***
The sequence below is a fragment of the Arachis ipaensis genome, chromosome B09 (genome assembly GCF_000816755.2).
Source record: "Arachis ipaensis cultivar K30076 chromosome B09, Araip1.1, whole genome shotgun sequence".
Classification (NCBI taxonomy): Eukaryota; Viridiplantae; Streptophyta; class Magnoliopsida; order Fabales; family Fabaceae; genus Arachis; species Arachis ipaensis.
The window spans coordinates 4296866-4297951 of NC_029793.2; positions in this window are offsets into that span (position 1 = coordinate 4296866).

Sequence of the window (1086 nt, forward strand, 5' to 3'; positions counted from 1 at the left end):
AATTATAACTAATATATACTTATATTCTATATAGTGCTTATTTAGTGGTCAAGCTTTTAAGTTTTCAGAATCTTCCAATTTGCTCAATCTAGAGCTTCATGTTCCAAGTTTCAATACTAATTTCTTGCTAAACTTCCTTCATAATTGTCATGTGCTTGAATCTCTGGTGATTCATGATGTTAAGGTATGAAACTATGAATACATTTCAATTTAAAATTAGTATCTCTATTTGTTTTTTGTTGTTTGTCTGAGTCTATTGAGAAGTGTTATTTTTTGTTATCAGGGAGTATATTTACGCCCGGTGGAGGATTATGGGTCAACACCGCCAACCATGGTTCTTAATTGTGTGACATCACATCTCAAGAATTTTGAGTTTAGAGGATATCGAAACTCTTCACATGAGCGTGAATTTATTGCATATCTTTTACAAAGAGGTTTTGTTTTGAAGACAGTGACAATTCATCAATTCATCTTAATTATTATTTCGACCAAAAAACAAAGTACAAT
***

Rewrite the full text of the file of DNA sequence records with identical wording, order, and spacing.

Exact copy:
The sequence below is a fragment of the Arachis ipaensis genome, chromosome B09 (genome assembly GCF_000816755.2).
Source record: "Arachis ipaensis cultivar K30076 chromosome B09, Araip1.1, whole genome shotgun sequence".
Classification (NCBI taxonomy): Eukaryota; Viridiplantae; Streptophyta; class Magnoliopsida; order Fabales; family Fabaceae; genus Arachis; species Arachis ipaensis.
The window spans coordinates 4296866-4297951 of NC_029793.2; positions in this window are offsets into that span (position 1 = coordinate 4296866).

Sequence of the window (1086 nt, forward strand, 5' to 3'; positions counted from 1 at the left end):
AATTATAACTAATATATACTTATATTCTATATAGTGCTTATTTAGTGGTCAAGCTTTTAAGTTTTCAGAATCTTCCAATTTGCTCAATCTAGAGCTTCATGTTCCAAGTTTCAATACTAATTTCTTGCTAAACTTCCTTCATAATTGTCATGTGCTTGAATCTCTGGTGATTCATGATGTTAAGGTATGAAACTATGAATACATTTCAATTTAAAATTAGTATCTCTATTTGTTTTTTGTTGTTTGTCTGAGTCTATTGAGAAGTGTTATTTTTTGTTATCAGGGAGTATATTTACGCCCGGTGGAGGATTATGGGTCAACACCGCCAACCATGGTTCTTAATTGTGTGACATCACATCTCAAGAATTTTGAGTTTAGAGGATATCGAAACTCTTCACATGAGCGTGAATTTATTGCATATCTTTTACAAAGAGGTTTTGTTTTGAAGACAGTGACAATTCATCAATTCATCTTAATTATTATTTCGACCAAAAAACAAAGTACAAT